An introduction to life science for those majoring in biology and bioscience-related fields. Topics include cellular biology, genetics, systematics, development, ecology, and anatomy and physiology of plants and animals. Three lectures and one two-hour laboratory per week. Additional course fee is required.
The comparative study of the structure and functional morphology of organisms in the phylum Chordata. Laboratory will emphasize dissection of representative vertebrate animals. Three one-hour lectures and one three-hour laboratory per week. Additional course fee is required. Prerequisites: BIOL 211 General Biology I and BIOL 212 General Biology II or BIOL 221 Human Anatomy & Physiology I and BIOL 222 Human Anatomy & Physiology II.
Investigation of physiological principles in animals, with 4 hours. A majors-level course is intended to meet the physiology requirement of graduate/professional programs in health-care fields. Investigation of physiological principles in humans/mammals, with emphasis on mechanisms of integration and homeostasis at cellular, organ, and system levels. Topics include muscular, neural, vascular, excretory, and endocrine interactions. Three lectures and one three-hour laboratory per week. Additional course fee is required. Prerequisites: BIOL 211 General Biology I and BIOL 212 General Biology II or BIOL 221 Human Anatomy & Physiology I and BIOL 222 Human Anatomy & Physiology II.
An introductory course that provides a basic understanding in the multidisciplinary field of Neuroscience. Major topics covered in this course include neural signaling, neurophysiology, sensation and sensory processing, physical and functional neuroanatomy, movement and its central control, nervous system organization, brain development, complex brain functions and diseases of the nervous system. The course will examine different model organisms that have advanced the field of neuroscience. Three lectures and one laboratory per week. Additional course fee is required. Prerequisites: BIOL 211 General Biology I and BIOL 212 General Biology II or BIOL 221 Human Anatomy & Physiology I and BIOL 222 Human Anatomy & Physiology II.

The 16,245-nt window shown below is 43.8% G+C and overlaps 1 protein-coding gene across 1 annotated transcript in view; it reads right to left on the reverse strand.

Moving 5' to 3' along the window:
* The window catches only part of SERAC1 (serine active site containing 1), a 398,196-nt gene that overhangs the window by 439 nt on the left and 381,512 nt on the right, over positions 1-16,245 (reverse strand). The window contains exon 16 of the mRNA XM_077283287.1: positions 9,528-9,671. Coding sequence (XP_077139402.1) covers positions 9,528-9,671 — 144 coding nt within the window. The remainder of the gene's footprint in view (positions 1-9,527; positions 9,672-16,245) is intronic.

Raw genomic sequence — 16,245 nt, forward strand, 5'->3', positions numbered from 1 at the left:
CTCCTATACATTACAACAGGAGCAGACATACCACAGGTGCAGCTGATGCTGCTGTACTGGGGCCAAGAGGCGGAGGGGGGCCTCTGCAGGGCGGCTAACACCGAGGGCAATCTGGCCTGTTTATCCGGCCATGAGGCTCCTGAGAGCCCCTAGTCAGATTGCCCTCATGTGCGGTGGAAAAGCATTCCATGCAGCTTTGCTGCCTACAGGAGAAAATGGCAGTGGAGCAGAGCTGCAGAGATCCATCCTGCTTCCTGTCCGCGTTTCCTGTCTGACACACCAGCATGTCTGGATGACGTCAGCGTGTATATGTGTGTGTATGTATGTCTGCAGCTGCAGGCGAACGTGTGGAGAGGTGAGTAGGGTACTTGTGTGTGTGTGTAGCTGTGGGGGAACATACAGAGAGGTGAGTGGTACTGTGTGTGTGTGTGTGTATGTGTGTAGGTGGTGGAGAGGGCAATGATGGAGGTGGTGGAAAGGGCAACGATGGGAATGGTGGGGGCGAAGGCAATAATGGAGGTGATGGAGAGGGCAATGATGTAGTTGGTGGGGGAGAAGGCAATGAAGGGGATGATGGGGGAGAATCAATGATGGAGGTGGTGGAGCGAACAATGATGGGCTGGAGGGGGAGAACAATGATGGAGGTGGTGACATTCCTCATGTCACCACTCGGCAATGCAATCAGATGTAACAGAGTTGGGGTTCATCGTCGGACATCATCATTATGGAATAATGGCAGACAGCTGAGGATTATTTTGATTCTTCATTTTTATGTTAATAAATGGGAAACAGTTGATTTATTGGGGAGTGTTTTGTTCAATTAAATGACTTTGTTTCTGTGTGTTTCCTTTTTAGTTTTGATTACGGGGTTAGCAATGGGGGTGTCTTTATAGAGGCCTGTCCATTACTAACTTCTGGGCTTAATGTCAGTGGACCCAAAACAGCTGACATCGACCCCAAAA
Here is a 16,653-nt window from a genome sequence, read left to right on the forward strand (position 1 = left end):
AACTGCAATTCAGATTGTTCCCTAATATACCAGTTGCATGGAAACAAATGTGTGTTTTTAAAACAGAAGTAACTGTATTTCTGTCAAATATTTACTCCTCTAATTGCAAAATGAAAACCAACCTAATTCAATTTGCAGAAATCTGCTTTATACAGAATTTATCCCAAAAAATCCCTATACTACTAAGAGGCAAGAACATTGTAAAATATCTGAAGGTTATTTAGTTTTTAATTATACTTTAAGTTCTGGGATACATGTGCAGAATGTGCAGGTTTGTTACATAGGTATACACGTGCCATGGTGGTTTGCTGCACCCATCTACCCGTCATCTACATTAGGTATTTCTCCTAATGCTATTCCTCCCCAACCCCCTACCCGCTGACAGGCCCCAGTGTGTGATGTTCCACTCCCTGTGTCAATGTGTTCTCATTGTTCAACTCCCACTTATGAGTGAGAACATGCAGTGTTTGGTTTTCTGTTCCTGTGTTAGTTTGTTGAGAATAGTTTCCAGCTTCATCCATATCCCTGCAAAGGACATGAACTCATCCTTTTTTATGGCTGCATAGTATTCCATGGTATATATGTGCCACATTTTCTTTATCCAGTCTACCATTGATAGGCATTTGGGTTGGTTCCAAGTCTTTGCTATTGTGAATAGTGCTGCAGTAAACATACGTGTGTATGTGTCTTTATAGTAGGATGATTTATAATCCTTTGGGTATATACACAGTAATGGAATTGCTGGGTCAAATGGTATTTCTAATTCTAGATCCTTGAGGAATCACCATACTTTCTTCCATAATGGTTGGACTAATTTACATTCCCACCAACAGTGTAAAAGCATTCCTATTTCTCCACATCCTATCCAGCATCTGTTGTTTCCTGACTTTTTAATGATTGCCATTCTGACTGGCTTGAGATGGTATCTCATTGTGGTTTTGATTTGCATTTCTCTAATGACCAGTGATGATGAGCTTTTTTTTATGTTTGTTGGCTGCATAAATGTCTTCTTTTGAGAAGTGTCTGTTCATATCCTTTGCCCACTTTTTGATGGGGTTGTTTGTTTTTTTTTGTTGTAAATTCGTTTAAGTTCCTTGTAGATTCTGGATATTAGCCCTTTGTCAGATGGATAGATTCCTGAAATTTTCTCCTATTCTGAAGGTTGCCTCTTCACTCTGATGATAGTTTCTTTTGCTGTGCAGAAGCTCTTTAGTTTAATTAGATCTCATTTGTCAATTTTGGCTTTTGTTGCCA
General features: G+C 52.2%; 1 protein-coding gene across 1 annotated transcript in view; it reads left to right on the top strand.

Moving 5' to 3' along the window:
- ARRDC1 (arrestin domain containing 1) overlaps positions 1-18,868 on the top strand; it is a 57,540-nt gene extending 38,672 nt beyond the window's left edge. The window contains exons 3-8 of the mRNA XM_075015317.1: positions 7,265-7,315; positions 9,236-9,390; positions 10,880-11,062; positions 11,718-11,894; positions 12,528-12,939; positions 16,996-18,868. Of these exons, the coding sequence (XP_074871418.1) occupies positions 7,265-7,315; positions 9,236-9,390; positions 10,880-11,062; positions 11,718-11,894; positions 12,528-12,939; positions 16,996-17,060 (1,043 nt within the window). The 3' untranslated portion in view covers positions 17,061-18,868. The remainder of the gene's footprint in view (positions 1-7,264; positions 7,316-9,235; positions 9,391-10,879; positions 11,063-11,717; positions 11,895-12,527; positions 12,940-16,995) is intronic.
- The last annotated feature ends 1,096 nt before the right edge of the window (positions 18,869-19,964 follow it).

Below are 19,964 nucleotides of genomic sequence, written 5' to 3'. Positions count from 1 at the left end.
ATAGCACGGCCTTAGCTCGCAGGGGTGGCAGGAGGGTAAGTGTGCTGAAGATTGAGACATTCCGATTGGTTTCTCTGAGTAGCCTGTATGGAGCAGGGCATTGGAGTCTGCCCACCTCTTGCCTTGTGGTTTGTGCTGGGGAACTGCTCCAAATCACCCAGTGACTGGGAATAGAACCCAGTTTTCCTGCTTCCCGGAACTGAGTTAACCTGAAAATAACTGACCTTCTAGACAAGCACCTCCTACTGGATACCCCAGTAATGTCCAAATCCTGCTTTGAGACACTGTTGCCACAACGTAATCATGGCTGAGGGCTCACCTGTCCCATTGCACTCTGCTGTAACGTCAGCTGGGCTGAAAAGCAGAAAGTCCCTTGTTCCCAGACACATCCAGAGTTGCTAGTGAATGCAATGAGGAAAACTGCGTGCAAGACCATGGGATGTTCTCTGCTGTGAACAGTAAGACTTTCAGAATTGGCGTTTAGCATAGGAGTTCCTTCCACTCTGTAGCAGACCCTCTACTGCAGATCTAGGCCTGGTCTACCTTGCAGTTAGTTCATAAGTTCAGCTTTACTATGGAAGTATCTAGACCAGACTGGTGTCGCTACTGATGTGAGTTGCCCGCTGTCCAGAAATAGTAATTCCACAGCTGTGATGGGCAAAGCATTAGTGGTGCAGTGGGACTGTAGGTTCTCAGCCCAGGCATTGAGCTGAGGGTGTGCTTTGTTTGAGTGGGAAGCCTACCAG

Choose two of the following:

Instruction in concepts related to developing and maintaining physical fitness and movement skills.
In-depth study of the lower extremities including skills of injury evaluation, physical examination and treatment. One 1-hour lab per week. Pre-requisite: Athletic Training major or instructor permission.
In-depth study of the spine and upper extremities including skills of injury evaluation, physical examination and treatment. One 1-hour lab per week. Pre-requisite: Athletic Training major or instructor permission.
A study of physical, intellectual, personality, social, and moral development from infancy to old age. Will not count as part of the psychology major. Prerequisite: PSYC 150 General Psychology.
A study of physical, intellectual, personality, social, and moral development from young adulthood to old age. Prerequisite: PSYC 150 General Psychology.
A study of the unique physical, intellectual, personality, social, and moral developmental changes during the period of adolescence. Prerequisite: PSYC 150 General Psychology.
This course provides an overview of the neuropsychological, neuroanatomical, and biochemical basis for mental functions including motor control, object recognition, spatial reasoning, attention, language, memory, and emotion. Methods of neuropsychological research are explored. Recommended: PSYC 220 Biological Psychology.
A study of the nature, causation, and treatment of the major psychiatric and behavioral disorders. Prerequisite: PSYC 150 General Psychology. Recommended: PSYC 220 Biological Psychology.

Optional

Choices of the following courses are dependent upon the direction the student has previously selected with regard to graduate school or profession. However, a student isn't required to take any of these courses. Some courses listed below are only offered every other year. Plan accordingly.
Examines the knowledge, skills, and values that the entry-level certified athletic trainer must possess to recognize, treat, and refer, when appropriate, the general medical conditions and disabilities of athletes and others involved in physical activity. Students will be introduced and exposed to various health care providers.